Thursday, April 29, 2010

Your toughest workout you have done this spring?

Would love to hear from athletes and coaches out there about their toughest workout that they have done this track and field season.  Please include the distances, type and length of rest, workout benefit etc.

15 comments:

Coach Small said...

Albert, are you fishing for secret workouts? Haha.

We have had a few good ones I'll share, I wouldn't say they are the "hardest" but they were tired at the end of the day:

Mile Breakdowns:
1600
1200-400
800-800
4 x 400

@ 2 mile Date pace, 1 min rest between reps, 400 jog in 4-5 min between sets.

This one killed them yesterday, due more to speed than volume:

4 x 150 accelerations
5 x 300-200
4 x 150 accelerations

300 done @ 800 date pace, 200 done at 800 goal pace. 30 seconds rest between reps; 300 walk in 4 minutes between sets.

Coach Small said...

PS. Its not all about your drop dead hard workouts, it is how you recover after and the mileage day in and day out. That is my disclaimer and I'm sticking to it!

My best workouts? The two I did every day...

Albert Caruana said...

Josh,

Thanks for posting the workouts. I do agree with you that it's about the consistency which you hear about all the time. Trials of miles. Everyday you are not training, you are detraining. Don't take two consecutive days off (what if all xc kids did this during the summer). Staying away from injuries.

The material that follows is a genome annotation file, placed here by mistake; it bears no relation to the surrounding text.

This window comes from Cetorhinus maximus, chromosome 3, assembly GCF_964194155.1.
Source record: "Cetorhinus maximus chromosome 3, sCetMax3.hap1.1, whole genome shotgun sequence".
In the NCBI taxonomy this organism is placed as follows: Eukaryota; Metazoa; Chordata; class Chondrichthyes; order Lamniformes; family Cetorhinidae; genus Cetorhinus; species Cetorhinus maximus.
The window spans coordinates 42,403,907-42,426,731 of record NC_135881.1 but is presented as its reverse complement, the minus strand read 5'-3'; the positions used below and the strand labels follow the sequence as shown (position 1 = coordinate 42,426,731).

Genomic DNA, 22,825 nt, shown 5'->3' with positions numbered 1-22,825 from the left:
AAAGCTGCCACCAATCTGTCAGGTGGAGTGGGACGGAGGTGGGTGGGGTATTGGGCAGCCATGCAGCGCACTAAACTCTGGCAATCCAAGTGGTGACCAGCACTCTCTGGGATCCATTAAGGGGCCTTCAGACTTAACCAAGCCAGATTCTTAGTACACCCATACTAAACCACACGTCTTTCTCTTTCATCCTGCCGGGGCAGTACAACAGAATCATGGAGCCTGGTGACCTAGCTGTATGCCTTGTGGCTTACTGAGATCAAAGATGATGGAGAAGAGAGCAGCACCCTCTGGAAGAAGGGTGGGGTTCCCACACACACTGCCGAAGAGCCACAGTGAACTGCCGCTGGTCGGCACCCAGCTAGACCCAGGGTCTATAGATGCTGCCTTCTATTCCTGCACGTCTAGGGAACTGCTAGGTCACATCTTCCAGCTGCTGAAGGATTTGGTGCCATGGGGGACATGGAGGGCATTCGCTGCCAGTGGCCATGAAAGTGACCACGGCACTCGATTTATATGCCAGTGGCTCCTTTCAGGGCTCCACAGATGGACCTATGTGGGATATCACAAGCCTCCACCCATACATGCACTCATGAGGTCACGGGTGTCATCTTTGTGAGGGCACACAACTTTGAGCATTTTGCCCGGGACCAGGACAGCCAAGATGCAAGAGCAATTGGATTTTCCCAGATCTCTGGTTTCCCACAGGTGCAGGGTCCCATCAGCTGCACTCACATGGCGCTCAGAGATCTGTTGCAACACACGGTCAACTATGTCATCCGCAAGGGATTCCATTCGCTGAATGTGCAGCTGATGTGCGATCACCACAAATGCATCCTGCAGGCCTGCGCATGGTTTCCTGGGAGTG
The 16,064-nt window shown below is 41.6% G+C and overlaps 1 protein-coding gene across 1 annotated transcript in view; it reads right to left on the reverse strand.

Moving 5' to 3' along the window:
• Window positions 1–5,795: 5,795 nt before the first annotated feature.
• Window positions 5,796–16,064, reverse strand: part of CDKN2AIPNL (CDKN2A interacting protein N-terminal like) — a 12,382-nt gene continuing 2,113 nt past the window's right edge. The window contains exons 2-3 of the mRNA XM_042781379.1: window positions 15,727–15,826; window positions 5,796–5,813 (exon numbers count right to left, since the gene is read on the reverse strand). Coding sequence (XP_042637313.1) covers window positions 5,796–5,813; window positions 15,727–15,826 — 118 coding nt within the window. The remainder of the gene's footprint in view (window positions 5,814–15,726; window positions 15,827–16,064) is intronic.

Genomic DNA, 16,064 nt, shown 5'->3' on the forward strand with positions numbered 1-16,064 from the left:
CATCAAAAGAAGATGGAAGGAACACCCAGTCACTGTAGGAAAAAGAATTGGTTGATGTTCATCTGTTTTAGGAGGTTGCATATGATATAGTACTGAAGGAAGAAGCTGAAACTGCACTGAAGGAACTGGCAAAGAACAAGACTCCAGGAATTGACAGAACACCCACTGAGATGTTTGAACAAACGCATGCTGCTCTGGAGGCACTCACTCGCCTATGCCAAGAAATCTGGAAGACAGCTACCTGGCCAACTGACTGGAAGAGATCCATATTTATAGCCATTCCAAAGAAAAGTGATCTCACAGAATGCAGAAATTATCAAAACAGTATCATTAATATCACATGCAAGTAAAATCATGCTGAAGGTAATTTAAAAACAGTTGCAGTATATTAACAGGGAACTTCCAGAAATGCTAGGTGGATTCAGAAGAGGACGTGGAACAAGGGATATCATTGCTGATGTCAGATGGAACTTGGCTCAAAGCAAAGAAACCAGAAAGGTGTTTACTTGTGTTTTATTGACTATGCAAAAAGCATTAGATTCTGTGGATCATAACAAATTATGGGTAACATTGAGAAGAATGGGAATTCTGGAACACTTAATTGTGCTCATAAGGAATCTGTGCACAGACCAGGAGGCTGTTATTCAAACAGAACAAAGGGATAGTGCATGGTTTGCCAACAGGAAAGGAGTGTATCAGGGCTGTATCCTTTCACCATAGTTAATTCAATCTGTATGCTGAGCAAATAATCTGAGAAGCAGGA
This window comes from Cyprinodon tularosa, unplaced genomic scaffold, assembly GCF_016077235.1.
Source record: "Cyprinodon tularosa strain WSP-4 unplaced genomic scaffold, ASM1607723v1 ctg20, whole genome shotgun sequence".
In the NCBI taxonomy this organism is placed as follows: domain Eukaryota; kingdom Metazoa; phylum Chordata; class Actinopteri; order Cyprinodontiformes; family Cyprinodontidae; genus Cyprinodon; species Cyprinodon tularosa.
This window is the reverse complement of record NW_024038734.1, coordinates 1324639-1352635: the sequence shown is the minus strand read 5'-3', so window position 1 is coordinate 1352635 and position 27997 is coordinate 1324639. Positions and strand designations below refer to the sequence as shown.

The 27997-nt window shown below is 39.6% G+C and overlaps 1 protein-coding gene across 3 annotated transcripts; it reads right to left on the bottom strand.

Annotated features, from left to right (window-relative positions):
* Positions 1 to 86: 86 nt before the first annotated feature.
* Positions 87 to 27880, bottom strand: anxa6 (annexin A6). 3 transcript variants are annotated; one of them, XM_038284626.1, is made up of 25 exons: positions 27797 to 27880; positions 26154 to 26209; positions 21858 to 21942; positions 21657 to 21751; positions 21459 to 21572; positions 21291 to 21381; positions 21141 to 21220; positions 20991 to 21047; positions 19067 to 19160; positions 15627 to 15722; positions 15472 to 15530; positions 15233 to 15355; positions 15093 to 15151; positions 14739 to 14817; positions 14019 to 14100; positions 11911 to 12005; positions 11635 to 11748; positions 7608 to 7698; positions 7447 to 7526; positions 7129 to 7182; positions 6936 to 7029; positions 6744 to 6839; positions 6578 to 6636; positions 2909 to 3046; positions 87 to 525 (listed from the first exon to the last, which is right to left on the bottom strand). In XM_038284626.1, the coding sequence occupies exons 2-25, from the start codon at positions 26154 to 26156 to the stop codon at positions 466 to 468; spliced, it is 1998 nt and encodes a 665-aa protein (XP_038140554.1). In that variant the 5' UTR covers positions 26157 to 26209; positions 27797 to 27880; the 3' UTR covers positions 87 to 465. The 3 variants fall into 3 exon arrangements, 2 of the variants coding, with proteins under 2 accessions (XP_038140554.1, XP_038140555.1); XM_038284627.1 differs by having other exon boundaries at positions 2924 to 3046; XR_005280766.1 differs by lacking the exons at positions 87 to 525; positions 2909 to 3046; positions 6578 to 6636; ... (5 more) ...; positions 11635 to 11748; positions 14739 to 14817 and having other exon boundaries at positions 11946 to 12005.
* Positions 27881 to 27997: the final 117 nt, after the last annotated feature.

And yes I am fishing. There are so many great workouts being done out there. When you have runners on your team for four years, it's good to throw something new at them once in a while which probably have the same effect as your staple workouts.

So let's keep those workouts coming folks. Comments along the same lines are welcome as well.

Anonymous said...

6 x 1000m @ 2 mile pace with 90 seconds jogging recovery

also

5 x 1 mile @ 5k pace with 90 seconds jogging recovery

Anonymous said...

20 x 400m @ 2 mile pace
recovery: 100-120 m jogging recovery

Anonymous said...

You can actually go up to at least 5 days without losing fitness... so you are not detraining, just stagnant.

Kevin L said...

5k stimulation workout
5x1k @ 5k pace w/60 sec rest

If you want the shortest 1 min of your life, get to the recovery after the 3rd or 4th repeat of this workout.

Peter Brewer said...

Albert:

Today we did 16 x 400 at 2 mile pace with 30 second rest. (If the kid wanted to go faster then each one had to be consistent.) Every set of 4 had a 3-4 minute walk/jog. The top dog did his in all 69's. The littlest puppy did hers in 98's.

What we do every day to prepare is the extended warmup: 800 run, active stretching and drills for 10-12 minutes, 1600 run, 8-12 x 100 strides. Then we get into the day's workout.

Peter Brewer

Carrie said...

Peter --

We do something similar but with some variation. We do sets of 4, but we mix it up within the set a bit.

For example, the first set might be all at 2 mile pace/1 min rest.

The next set might be 2mile pace/1 mile pace/2 mile pace/1 mile pace (again, on a minute rest)

The next set might be 2mile pace/all out/2 mile pace/1 mile pace (the rest would be 2 min after the all out).

And so on... as you can see the paces can be mixed up in many different (and torturous!) ways. We've done it where the 3rd or 4th set might go back to being all at 2 mile pace.